Johnston v. United States, 546 F. Supp. 879 (D. Kan. 1982)

U.S. District Court for the District of Kansas - 546 F. Supp. 879 (D. Kan. 1982)
September 16, 1982

546 F. Supp. 879 (1982)

Ada G. JOHNSTON, et al., Plaintiffs,
The UNITED STATES of America, et al., Defendants.

Nos. 81-1060, 1061, 1100 and 1101.

United States District Court, D. Kansas.

September 16, 1982.

*880 Ken M. Peterson, Morris, Laing, Evans, Brock & Kennedy, Christopher W. O'Brien, Redmond, Redmond, O'Brien & Nazar, Wichita, Kan., for plaintiffs.

Larry Shoaf, McDonald, Tinker, Skaer, Quinn & Herrington, Wichita, Kan., for Aerotech World Trade Corp., Aviall, Inc. (formerly Dallas Airmotive, Inc.), Candle Aviation Supply.

T. Michael Wilson, Stinson, Wisdom, Lasswell & Wilson, Wichita, Kan., for Aviation Purchasing Services, Century Instrument Corp., S.A.L. Instrument Co., William P. Strube, Inc.

Steven Rupp, Curfman, Harris & Weigand, Wichita, Kan., for Barfield Instrument Corp., Don Horn Co., Inc.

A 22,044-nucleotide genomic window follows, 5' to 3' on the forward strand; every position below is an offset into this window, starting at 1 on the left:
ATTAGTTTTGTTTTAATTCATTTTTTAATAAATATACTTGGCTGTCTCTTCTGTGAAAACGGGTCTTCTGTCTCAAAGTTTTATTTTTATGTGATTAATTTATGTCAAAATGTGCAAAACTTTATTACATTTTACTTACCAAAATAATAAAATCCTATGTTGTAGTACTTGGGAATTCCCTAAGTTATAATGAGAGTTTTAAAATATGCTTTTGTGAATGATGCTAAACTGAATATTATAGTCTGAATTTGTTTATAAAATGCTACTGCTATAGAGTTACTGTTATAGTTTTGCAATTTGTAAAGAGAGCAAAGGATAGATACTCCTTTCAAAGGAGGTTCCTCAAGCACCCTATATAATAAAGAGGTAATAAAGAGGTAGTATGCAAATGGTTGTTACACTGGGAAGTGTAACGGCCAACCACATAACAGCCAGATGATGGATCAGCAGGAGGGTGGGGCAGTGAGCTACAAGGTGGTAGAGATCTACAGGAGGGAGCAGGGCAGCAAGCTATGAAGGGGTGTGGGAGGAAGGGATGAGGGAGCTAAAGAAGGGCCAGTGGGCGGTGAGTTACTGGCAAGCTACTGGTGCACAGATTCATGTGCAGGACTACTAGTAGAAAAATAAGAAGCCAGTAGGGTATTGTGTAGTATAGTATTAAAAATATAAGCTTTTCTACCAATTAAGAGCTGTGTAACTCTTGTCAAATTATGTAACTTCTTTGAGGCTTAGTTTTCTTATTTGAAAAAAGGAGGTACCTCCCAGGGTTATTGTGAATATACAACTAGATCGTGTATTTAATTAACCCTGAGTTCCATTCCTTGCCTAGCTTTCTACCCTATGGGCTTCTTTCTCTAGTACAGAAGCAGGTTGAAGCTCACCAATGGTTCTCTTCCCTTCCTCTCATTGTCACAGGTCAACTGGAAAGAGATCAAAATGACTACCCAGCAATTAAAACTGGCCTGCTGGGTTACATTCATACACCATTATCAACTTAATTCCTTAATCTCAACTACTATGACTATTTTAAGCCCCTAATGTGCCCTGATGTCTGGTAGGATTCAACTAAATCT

Alvin D. Herrington, McDonald, Tinker, Skaer, Quinn & Herrington, Wichita, Kan., for Century Instrument Corp.

Carl N. Kelly, Wichita, Kan., for A. L. Fulks d/b/a Pen Air.

Eldon Boisseau, Turner & Boisseau, Chartered, Wichita, Kan., for Ametek d/b/a U.S. Gauge, Gen. Elec. Corp., Weston Instrument, Inc.

Richard I. Manas, Manas & Marcus, P.A., Miami, Fla., for Aviation Purchasing Service.

William R. Smith, Hershberger, Patterson, Jones & Roth, Wichita, Kan., for Castleberry Instrument & Avionics, Inc., Van Dusen Air Inc.